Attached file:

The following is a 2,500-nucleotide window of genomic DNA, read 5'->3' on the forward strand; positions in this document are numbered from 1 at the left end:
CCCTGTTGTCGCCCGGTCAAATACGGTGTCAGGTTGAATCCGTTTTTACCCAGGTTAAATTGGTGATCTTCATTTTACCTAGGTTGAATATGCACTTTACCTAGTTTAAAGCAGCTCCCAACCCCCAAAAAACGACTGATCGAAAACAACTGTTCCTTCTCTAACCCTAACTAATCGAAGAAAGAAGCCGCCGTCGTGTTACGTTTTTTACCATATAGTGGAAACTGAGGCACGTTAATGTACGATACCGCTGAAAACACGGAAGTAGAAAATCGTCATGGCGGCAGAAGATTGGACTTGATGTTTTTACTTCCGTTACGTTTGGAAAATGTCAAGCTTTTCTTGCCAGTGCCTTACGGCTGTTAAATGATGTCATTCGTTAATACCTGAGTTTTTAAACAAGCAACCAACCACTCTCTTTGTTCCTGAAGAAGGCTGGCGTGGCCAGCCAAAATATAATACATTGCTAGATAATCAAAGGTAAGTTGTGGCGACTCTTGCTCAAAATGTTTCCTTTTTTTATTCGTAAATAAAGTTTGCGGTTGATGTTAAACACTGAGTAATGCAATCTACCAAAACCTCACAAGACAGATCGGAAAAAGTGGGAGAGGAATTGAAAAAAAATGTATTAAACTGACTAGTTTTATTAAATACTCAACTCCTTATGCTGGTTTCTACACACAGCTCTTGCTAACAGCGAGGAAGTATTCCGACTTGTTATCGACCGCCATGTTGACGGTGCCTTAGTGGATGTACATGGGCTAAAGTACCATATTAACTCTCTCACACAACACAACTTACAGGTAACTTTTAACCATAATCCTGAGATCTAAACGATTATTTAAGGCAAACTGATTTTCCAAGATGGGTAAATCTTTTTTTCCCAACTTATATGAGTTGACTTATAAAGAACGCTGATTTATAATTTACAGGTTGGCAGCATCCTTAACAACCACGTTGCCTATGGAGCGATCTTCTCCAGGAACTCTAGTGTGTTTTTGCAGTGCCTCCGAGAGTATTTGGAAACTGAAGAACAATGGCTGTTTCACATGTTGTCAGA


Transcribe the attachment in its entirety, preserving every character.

The following is a 2,500-nucleotide window of genomic DNA, read 5'->3' on the forward strand; positions in this document are numbered from 1 at the left end:
CCCTGTTGTCGCCCGGTCAAATACGGTGTCAGGTTGAATCCGTTTTTACCCAGGTTAAATTGGTGATCTTCATTTTACCTAGGTTGAATATGCACTTTACCTAGTTTAAAGCAGCTCCCAACCCCCAAAAAACGACTGATCGAAAACAACTGTTCCTTCTCTAACCCTAACTAATCGAAGAAAGAAGCCGCCGTCGTGTTACGTTTTTTACCATATAGTGGAAACTGAGGCACGTTAATGTACGATACCGCTGAAAACACGGAAGTAGAAAATCGTCATGGCGGCAGAAGATTGGACTTGATGTTTTTACTTCCGTTACGTTTGGAAAATGTCAAGCTTTTCTTGCCAGTGCCTTACGGCTGTTAAATGATGTCATTCGTTAATACCTGAGTTTTTAAACAAGCAACCAACCACTCTCTTTGTTCCTGAAGAAGGCTGGCGTGGCCAGCCAAAATATAATACATTGCTAGATAATCAAAGGTAAGTTGTGGCGACTCTTGCTCAAAATGTTTCCTTTTTTTATTCGTAAATAAAGTTTGCGGTTGATGTTAAACACTGAGTAATGCAATCTACCAAAACCTCACAAGACAGATCGGAAAAAGTGGGAGAGGAATTGAAAAAAAATGTATTAAACTGACTAGTTTTATTAAATACTCAACTCCTTATGCTGGTTTCTACACACAGCTCTTGCTAACAGCGAGGAAGTATTCCGACTTGTTATCGACCGCCATGTTGACGGTGCCTTAGTGGATGTACATGGGCTAAAGTACCATATTAACTCTCTCACACAACACAACTTACAGGTAACTTTTAACCATAATCCTGAGATCTAAACGATTATTTAAGGCAAACTGATTTTCCAAGATGGGTAAATCTTTTTTTCCCAACTTATATGAGTTGACTTATAAAGAACGCTGATTTATAATTTACAGGTTGGCAGCATCCTTAACAACCACGTTGCCTATGGAGCGATCTTCTCCAGGAACTCTAGTGTGTTTTTGCAGTGCCTCCGAGAGTATTTGGAAACTGAAGAACAATGGCTGTTTCACATGTTGTCAGA